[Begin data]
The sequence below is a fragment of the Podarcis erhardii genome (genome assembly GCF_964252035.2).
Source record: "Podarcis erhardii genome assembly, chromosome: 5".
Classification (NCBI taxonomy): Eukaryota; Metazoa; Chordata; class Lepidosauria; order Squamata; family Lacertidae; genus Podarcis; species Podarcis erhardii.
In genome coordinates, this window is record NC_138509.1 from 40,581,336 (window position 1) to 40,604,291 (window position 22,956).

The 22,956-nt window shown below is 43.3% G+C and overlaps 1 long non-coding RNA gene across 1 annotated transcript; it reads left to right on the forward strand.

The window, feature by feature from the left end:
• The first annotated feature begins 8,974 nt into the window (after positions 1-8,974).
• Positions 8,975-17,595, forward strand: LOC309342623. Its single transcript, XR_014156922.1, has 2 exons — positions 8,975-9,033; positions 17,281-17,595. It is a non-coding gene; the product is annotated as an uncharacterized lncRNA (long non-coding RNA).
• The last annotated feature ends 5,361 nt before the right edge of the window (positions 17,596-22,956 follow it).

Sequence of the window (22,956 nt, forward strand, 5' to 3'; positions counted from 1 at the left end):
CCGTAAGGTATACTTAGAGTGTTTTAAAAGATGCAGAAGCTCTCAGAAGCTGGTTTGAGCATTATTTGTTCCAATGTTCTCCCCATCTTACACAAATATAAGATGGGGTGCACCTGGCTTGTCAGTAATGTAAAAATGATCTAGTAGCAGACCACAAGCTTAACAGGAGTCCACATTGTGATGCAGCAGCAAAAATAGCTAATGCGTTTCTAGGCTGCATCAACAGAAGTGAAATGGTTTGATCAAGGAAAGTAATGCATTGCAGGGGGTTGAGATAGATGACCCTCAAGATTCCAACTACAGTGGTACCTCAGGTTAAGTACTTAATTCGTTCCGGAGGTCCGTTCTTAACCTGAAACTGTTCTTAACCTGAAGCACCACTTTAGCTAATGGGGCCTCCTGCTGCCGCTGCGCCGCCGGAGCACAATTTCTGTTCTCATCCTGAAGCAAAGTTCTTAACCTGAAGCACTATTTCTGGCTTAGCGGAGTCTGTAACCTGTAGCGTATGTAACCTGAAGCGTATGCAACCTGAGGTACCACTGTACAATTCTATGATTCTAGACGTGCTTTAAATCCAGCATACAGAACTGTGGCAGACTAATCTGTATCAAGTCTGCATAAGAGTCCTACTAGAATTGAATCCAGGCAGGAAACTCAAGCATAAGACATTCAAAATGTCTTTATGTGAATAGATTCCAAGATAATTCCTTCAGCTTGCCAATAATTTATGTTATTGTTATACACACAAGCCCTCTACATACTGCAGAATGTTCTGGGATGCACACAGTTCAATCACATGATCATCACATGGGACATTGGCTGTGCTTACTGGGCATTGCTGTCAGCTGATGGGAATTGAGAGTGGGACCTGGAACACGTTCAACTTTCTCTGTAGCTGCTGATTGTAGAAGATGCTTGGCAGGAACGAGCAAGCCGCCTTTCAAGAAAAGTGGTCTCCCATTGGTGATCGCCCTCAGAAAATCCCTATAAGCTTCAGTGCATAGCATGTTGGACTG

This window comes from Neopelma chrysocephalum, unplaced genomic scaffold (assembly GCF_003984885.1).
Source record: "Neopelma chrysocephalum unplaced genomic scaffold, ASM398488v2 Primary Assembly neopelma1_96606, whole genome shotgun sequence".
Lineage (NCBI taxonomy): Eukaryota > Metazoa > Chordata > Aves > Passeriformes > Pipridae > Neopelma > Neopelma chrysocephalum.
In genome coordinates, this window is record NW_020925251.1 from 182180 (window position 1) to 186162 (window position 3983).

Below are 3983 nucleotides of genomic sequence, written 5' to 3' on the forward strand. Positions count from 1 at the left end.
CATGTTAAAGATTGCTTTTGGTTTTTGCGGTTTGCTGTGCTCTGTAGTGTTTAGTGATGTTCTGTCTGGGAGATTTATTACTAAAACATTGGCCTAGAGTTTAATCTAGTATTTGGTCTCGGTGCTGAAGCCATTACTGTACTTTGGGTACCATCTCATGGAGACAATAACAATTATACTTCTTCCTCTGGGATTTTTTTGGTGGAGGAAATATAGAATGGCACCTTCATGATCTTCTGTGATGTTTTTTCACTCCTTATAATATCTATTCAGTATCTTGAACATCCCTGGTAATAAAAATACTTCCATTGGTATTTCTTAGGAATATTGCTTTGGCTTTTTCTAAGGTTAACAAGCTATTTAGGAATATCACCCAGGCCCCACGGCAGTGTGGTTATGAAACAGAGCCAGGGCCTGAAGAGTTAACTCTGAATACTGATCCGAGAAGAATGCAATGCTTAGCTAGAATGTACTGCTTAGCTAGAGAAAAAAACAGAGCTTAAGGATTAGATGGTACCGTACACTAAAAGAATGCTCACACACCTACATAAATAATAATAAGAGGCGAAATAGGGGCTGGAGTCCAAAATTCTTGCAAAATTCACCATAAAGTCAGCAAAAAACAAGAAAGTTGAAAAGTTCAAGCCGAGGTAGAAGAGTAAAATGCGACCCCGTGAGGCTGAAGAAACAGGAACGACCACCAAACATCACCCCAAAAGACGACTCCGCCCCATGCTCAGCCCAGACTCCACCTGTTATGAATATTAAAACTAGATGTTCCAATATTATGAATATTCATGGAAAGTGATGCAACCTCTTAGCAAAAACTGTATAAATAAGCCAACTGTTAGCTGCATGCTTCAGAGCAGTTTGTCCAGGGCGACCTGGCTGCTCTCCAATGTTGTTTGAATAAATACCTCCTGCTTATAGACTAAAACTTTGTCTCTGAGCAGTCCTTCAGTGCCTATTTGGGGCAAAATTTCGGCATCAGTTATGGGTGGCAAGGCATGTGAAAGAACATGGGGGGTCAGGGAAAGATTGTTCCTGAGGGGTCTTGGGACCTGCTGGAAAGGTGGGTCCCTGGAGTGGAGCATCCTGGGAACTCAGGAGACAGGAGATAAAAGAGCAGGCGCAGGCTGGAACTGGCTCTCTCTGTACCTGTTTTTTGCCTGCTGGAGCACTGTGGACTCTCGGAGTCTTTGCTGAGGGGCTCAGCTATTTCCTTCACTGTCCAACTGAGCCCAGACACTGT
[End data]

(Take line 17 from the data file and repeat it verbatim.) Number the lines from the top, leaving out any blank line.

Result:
CATGTTAAAGATTGCTTTTGGTTTTTGCGGTTTGCTGTGCTCTGTAGTGTTTAGTGATGTTCTGTCTGGGAGATTTATTACTAAAACATTGGCCTAGAGTTTAATCTAGTATTTGGTCTCGGTGCTGAAGCCATTACTGTACTTTGGGTACCATCTCATGGAGACAATAACAATTATACTTCTTCCTCTGGGATTTTTTTGGTGGAGGAAATATAGAATGGCACCTTCATGATCTTCTGTGATGTTTTTTCACTCCTTATAATATCTATTCAGTATCTTGAACATCCCTGGTAATAAAAATACTTCCATTGGTATTTCTTAGGAATATTGCTTTGGCTTTTTCTAAGGTTAACAAGCTATTTAGGAATATCACCCAGGCCCCACGGCAGTGTGGTTATGAAACAGAGCCAGGGCCTGAAGAGTTAACTCTGAATACTGATCCGAGAAGAATGCAATGCTTAGCTAGAATGTACTGCTTAGCTAGAGAAAAAAACAGAGCTTAAGGATTAGATGGTACCGTACACTAAAAGAATGCTCACACACCTACATAAATAATAATAAGAGGCGAAATAGGGGCTGGAGTCCAAAATTCTTGCAAAATTCACCATAAAGTCAGCAAAAAACAAGAAAGTTGAAAAGTTCAAGCCGAGGTAGAAGAGTAAAATGCGACCCCGTGAGGCTGAAGAAACAGGAACGACCACCAAACATCACCCCAAAAGACGACTCCGCCCCATGCTCAGCCCAGACTCCACCTGTTATGAATATTAAAACTAGATGTTCCAATATTATGAATATTCATGGAAAGTGATGCAACCTCTTAGCAAAAACTGTATAAATAAGCCAACTGTTAGCTGCATGCTTCAGAGCAGTTTGTCCAGGGCGACCTGGCTGCTCTCCAATGTTGTTTGAATAAATACCTCCTGCTTATAGACTAAAACTTTGTCTCTGAGCAGTCCTTCAGTGCCTATTTGGGGCAAAATTTCGGCATCAGTTATGGGTGGCAAGGCATGTGAAAGAACATGGGGGGTCAGGGAAAGATTGTTCCTGAGGGGTCTTGGGACCTGCTGGAAAGGTGGGTCCCTGGAGTGGAGCATCCTGGGAACTCAGGAGACAGGAGATAAAAGAGCAGGCGCAGGCTGGAACTGGCTCTCTCTGTACCTGTTTTTTGCCTGCTGGAGCACTGTGGACTCTCGGAGTCTTTGCTGAGGGGCTCAGCTATTTCCTTCACTGTCCAACTGAGCCCAGACACTGT